wheft


From The Collaborative International Dictionary of English v.0.48:

Waft \Waft\, n.
   1. A wave or current of wind. "Everywaft of the air."
      --Longfellow.
      [1913 Webster]

            In this dire season, oft the whirlwind's wing
            Sweeps up the burden of whole wintry plains
            In one wide waft.                     --Thomson.
      [1913 Webster]

   2. A signal made by waving something, as a flag, in the air.
      [1913 Webster]

   3. An unpleasant flavor. [Obs.]
      [1913 Webster]

   4. (Naut.) A knot, or stop, in the middle of a flag. [Written
      also wheft.]
      [1913 Webster]

   Note: A flag with a waft in it, when hoisted at the staff, or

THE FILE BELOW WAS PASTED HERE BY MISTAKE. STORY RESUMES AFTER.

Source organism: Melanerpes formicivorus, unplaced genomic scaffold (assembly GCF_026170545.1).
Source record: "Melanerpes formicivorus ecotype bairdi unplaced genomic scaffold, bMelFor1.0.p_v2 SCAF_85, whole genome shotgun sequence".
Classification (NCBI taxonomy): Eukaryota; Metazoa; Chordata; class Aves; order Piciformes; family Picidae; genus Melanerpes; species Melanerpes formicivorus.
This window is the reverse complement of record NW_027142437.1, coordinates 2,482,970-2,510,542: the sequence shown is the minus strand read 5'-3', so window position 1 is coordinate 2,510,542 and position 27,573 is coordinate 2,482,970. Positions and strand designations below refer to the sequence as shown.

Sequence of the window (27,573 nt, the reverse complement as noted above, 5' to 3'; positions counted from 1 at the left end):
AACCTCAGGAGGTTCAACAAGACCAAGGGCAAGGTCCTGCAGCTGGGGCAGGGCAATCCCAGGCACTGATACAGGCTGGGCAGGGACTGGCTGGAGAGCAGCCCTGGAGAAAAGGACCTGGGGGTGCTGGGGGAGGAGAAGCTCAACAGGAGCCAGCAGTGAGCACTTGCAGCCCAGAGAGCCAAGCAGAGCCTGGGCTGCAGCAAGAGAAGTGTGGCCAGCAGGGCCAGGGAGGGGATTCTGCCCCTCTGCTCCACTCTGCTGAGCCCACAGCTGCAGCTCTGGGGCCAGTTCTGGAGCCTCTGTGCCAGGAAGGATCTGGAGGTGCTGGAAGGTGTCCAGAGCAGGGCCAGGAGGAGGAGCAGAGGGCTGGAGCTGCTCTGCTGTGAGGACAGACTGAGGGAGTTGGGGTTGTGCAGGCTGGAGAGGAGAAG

half way to the gaff, means, a man overboard; at the
         peak, a desire to communicate; at the masthead, "Recall
         boats."
         [1913 Webster]
.

From The Collaborative International Dictionary of English v.0.48:

Wheft \Wheft\, n.
   1. (Naut.) See Waft, n., 4.
      [1913 Webster]

   2. (Naut.) A kind of streamer or flag used either as a
      signal, or at the masthead for ornament or to indicate the
      direction of the wind to aid in steering.
      [Webster 1913 Suppl.]
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